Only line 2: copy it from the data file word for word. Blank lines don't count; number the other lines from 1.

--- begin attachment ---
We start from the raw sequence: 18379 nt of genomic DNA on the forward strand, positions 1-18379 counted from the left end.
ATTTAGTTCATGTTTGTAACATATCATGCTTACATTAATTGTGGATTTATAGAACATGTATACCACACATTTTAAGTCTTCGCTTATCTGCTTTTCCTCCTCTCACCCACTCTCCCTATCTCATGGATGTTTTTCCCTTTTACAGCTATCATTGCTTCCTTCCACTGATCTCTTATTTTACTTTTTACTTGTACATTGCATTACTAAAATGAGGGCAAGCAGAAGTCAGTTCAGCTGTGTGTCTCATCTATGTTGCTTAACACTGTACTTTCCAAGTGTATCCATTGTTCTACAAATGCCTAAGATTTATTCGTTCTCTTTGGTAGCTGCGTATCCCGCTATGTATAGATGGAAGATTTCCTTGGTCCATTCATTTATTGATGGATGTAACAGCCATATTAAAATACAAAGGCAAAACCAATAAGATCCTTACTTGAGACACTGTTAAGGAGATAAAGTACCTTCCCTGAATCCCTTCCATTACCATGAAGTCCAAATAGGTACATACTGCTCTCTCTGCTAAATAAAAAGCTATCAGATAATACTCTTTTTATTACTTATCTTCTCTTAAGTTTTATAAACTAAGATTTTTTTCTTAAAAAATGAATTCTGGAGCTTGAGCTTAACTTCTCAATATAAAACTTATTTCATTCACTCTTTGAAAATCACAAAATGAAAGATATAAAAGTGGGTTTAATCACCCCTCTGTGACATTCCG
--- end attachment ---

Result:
ATTTAGTTCATGTTTGTAACATATCATGCTTACATTAATTGTGGATTTATAGAACATGTATACCACACATTTTAAGTCTTCGCTTATCTGCTTTTCCTCCTCTCACCCACTCTCCCTATCTCATGGATGTTTTTCCCTTTTACAGCTATCATTGCTTCCTTCCACTGATCTCTTATTTTACTTTTTACTTGTACATTGCATTACTAAAATGAGGGCAAGCAGAAGTCAGTTCAGCTGTGTGTCTCATCTATGTTGCTTAACACTGTACTTTCCAAGTGTATCCATTGTTCTACAAATGCCTAAGATTTATTCGTTCTCTTTGGTAGCTGCGTATCCCGCTATGTATAGATGGAAGATTTCCTTGGTCCATTCATTTATTGATGGATGTAACAGCCATATTAAAATACAAAGGCAAAACCAATAAGATCCTTACTTGAGACACTGTTAAGGAGATAAAGTACCTTCCCTGAATCCCTTCCATTACCATGAAGTCCAAATAGGTACATACTGCTCTCTCTGCTAAATAAAAAGCTATCAGATAATACTCTTTTTATTACTTATCTTCTCTTAAGTTTTATAAACTAAGATTTTTTTCTTAAAAAATGAATTCTGGAGCTTGAGCTTAACTTCTCAATATAAAACTTATTTCATTCACTCTTTGAAAATCACAAAATGAAAGATATAAAAGTGGGTTTAATCACCCCTCTGTGACATTCCG